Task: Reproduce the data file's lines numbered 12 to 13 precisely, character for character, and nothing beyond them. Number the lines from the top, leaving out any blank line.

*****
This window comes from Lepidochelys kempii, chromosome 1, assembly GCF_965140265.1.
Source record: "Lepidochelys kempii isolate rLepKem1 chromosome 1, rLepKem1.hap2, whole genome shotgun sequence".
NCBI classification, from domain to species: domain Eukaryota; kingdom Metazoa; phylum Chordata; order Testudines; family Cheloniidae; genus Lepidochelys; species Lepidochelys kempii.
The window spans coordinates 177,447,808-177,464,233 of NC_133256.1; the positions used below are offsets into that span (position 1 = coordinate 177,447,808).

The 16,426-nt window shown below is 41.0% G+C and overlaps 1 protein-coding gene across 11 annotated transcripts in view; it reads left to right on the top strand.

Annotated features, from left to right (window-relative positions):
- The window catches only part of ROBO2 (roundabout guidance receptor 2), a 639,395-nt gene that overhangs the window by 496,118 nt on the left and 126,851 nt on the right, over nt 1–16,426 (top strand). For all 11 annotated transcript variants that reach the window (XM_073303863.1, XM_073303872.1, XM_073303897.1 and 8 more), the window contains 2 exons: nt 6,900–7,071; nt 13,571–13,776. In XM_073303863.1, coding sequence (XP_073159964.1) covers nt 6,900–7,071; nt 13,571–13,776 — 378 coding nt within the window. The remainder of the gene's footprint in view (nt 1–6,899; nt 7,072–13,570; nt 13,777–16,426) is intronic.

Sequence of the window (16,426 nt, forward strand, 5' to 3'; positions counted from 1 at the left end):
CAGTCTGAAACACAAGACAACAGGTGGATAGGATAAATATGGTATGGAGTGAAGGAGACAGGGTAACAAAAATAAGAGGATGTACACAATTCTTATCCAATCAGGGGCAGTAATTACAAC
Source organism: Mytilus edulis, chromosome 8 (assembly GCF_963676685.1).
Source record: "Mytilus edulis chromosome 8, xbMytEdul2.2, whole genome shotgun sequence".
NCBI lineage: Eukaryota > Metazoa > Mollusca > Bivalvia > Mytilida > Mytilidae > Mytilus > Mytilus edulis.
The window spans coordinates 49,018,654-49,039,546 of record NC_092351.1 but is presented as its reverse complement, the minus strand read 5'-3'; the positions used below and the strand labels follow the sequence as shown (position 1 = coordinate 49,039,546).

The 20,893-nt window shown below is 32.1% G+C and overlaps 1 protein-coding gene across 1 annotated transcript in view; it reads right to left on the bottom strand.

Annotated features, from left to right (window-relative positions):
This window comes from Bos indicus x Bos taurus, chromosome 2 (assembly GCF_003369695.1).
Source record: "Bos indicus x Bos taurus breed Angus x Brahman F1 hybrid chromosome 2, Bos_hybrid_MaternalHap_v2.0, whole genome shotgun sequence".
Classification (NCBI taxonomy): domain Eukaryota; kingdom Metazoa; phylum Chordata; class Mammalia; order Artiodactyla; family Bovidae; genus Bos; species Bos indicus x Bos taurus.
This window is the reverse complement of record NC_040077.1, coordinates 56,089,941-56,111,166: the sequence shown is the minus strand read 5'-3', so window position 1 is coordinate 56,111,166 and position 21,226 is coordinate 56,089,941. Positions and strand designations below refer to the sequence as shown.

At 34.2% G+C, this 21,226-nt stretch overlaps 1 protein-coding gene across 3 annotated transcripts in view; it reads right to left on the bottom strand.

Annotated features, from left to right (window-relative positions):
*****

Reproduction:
NCBI lineage: Eukaryota > Metazoa > Mollusca > Bivalvia > Mytilida > Mytilidae > Mytilus > Mytilus edulis.
The window spans coordinates 49,018,654-49,039,546 of record NC_092351.1 but is presented as its reverse complement, the minus strand read 5'-3'; the positions used below and the strand labels follow the sequence as shown (position 1 = coordinate 49,039,546).